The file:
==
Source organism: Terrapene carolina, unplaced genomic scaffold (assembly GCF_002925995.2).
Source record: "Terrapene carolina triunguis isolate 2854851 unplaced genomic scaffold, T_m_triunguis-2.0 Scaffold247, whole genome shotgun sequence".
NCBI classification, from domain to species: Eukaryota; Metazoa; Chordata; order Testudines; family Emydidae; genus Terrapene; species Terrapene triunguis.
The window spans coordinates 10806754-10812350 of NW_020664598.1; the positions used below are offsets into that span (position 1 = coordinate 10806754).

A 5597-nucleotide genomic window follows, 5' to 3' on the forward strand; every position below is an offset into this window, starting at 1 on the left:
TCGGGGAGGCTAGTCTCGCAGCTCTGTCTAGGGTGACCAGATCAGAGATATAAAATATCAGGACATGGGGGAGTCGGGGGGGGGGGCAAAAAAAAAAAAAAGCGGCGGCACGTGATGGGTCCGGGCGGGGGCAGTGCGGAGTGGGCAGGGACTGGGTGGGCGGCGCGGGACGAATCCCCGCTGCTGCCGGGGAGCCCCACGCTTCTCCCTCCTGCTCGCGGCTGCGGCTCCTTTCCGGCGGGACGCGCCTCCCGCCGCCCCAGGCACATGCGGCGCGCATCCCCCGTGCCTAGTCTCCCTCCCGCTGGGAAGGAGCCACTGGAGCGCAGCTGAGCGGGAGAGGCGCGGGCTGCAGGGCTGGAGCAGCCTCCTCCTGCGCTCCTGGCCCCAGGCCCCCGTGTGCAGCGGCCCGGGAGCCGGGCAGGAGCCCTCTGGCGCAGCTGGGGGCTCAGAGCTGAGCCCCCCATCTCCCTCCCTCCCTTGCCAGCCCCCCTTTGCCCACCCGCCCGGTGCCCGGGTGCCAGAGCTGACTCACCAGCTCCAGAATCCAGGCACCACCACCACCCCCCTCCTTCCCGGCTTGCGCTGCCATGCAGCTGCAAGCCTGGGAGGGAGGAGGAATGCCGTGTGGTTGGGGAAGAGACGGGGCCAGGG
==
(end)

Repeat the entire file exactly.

Source organism: Terrapene carolina, unplaced genomic scaffold (assembly GCF_002925995.2).
Source record: "Terrapene carolina triunguis isolate 2854851 unplaced genomic scaffold, T_m_triunguis-2.0 Scaffold247, whole genome shotgun sequence".
NCBI classification, from domain to species: Eukaryota; Metazoa; Chordata; order Testudines; family Emydidae; genus Terrapene; species Terrapene triunguis.
The window spans coordinates 10806754-10812350 of NW_020664598.1; the positions used below are offsets into that span (position 1 = coordinate 10806754).

A 5597-nucleotide genomic window follows, 5' to 3' on the forward strand; every position below is an offset into this window, starting at 1 on the left:
TCGGGGAGGCTAGTCTCGCAGCTCTGTCTAGGGTGACCAGATCAGAGATATAAAATATCAGGACATGGGGGAGTCGGGGGGGGGGGCAAAAAAAAAAAAAAGCGGCGGCACGTGATGGGTCCGGGCGGGGGCAGTGCGGAGTGGGCAGGGACTGGGTGGGCGGCGCGGGACGAATCCCCGCTGCTGCCGGGGAGCCCCACGCTTCTCCCTCCTGCTCGCGGCTGCGGCTCCTTTCCGGCGGGACGCGCCTCCCGCCGCCCCAGGCACATGCGGCGCGCATCCCCCGTGCCTAGTCTCCCTCCCGCTGGGAAGGAGCCACTGGAGCGCAGCTGAGCGGGAGAGGCGCGGGCTGCAGGGCTGGAGCAGCCTCCTCCTGCGCTCCTGGCCCCAGGCCCCCGTGTGCAGCGGCCCGGGAGCCGGGCAGGAGCCCTCTGGCGCAGCTGGGGGCTCAGAGCTGAGCCCCCCATCTCCCTCCCTCCCTTGCCAGCCCCCCTTTGCCCACCCGCCCGGTGCCCGGGTGCCAGAGCTGACTCACCAGCTCCAGAATCCAGGCACCACCACCACCCCCCTCCTTCCCGGCTTGCGCTGCCATGCAGCTGCAAGCCTGGGAGGGAGGAGGAATGCCGTGTGGTTGGGGAAGAGACGGGGCCAGGG